Investment fund, wind energy top O'Malley session agenda
Maryland Gov. Martin O'Malley (D) formally unveiled a legislative package Monday that contained few surprises, is fairly modest in scope and seeks to bolster the administration's job-creation efforts and "green energy" credentials.
The marquee legislation in the 15-bill package is a $100 million venture capital fund called InvestMaryland. The initiative, which O'Malley previously previewed, provides incentives for insurance companies to pay their tax liabilities in advance, providing capital for other Maryland businesses.
Another relatively high-profile bill announced Monday would seek to spur investment in offshore wind farms. The bill, which the administration held off on introducing, will direct state regulators to require Maryland's five distribution utilities to award long-term contracts to procure specified amounts of wind energy.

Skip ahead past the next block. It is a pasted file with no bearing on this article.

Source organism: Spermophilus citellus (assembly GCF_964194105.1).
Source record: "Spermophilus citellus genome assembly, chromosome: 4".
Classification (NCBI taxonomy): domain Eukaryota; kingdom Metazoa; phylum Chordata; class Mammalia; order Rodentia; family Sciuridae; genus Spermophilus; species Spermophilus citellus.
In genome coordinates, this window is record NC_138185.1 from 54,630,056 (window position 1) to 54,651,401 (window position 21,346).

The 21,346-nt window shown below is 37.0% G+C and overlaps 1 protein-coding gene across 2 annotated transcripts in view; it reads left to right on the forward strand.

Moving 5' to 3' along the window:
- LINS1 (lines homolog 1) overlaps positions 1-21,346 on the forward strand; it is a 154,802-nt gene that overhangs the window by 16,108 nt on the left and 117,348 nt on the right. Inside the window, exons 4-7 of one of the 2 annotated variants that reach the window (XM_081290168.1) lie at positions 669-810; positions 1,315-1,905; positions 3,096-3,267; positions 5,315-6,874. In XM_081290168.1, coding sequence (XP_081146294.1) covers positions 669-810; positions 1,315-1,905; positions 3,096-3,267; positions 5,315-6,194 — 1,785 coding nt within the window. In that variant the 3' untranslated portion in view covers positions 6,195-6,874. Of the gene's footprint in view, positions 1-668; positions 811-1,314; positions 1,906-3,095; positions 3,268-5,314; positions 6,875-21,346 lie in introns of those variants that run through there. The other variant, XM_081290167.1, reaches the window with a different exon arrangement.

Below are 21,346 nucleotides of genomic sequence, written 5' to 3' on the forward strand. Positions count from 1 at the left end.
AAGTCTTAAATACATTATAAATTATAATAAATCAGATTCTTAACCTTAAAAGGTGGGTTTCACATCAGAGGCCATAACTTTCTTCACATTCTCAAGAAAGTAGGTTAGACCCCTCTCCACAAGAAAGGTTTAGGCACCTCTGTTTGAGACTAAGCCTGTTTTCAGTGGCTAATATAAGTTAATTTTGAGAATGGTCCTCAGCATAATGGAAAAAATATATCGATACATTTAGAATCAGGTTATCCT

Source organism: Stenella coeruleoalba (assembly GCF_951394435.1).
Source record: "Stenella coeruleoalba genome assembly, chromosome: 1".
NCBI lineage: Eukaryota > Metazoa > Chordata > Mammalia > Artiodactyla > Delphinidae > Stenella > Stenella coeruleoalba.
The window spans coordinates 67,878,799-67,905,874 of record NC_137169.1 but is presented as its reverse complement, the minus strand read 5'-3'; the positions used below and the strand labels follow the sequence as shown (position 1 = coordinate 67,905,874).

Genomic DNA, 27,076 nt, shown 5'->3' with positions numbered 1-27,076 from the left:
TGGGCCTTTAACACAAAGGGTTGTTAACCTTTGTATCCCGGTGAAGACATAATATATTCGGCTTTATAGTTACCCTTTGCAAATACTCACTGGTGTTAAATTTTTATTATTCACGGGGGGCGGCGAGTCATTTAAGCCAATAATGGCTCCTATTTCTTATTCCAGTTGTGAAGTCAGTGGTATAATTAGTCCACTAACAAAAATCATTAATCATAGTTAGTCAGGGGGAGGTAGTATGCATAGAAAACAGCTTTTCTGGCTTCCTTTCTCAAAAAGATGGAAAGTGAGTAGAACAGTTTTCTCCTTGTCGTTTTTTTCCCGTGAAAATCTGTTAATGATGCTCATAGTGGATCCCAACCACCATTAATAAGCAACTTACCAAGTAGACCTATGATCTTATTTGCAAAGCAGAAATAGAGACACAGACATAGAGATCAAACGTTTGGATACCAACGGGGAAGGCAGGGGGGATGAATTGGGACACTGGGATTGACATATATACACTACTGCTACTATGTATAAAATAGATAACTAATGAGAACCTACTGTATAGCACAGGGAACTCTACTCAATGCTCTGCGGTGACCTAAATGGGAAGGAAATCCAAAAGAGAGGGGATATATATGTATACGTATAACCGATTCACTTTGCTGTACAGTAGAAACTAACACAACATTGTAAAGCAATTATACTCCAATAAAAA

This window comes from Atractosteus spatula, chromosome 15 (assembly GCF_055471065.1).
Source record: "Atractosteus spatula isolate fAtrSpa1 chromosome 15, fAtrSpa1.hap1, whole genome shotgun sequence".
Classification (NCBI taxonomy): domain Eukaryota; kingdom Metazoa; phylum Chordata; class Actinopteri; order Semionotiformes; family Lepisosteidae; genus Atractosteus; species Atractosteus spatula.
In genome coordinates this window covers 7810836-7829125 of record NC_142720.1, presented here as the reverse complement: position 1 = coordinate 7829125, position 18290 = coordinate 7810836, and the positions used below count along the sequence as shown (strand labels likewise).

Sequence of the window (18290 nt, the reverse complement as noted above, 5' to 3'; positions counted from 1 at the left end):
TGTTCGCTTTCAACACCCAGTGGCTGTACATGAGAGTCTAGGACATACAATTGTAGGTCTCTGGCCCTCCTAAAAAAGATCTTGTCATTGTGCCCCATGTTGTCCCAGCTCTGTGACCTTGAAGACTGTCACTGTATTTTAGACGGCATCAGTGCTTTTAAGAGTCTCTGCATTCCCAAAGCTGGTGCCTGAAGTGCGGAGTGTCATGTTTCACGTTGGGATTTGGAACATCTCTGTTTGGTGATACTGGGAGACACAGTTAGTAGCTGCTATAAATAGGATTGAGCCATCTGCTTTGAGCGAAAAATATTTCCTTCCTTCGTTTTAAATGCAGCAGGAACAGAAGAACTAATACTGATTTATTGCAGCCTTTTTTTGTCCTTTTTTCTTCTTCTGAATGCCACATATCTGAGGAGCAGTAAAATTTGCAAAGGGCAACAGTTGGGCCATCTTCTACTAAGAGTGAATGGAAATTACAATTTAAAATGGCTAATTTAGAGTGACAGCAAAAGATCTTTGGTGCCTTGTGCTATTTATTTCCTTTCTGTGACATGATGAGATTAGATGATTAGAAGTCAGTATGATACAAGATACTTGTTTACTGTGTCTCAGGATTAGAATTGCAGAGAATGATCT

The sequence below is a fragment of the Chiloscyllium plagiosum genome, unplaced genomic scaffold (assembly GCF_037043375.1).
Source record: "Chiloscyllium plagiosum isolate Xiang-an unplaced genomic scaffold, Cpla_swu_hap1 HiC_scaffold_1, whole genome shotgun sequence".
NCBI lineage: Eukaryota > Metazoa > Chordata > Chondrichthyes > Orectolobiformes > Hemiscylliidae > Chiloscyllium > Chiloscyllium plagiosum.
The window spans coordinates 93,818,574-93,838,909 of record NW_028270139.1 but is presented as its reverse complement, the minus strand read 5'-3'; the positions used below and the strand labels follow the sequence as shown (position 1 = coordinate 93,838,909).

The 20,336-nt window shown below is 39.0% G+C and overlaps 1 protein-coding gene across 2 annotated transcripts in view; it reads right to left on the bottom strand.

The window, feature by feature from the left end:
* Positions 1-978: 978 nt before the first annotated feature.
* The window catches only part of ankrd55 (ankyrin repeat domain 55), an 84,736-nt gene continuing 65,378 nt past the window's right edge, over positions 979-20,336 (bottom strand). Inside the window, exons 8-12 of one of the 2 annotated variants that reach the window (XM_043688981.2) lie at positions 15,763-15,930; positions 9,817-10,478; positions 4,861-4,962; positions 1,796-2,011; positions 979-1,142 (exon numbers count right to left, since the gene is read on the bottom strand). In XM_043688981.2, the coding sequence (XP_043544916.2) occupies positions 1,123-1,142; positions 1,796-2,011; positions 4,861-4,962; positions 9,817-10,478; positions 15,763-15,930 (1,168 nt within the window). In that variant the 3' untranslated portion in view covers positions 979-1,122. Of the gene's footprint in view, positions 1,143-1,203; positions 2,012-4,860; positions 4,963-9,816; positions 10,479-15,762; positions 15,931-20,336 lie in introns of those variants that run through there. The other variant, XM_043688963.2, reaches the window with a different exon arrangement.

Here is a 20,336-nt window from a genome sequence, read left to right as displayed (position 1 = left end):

Other environmentally forward-looking bills in O'Malley's package seek to promote electric vehicles and solar water heating systems, through tax credits and other measures.
A series of other O'Malley-backed bills are intended to help implement the new federal health care law. At a time when many of his Republican colleagues are fighting the law, O'Malley has very publicly embraced it.
Child neglect would become a crime under one of a small handful of public safety bills also on the governor's agenda. According to administration officials, Maryland is the only state without such legislation. The bill would be it a crime "to intentionally fail to provide necessary assistance and resources for a minor, including food, clothing, medical care, and supervision unless a lack of financial resources is the sole cause for the failure."
Other bills seek to reform the state pension system -- an effort O'Malley outlined as he introduced his budget Friday -- and to grant collective bargaining rights to home health-care workers.
The complete list of bills and explanations, as compiled by O'Malley's administration, is available here.
| January 24, 2011; 3:15 PM ET
Categories: Governor, John Wagner
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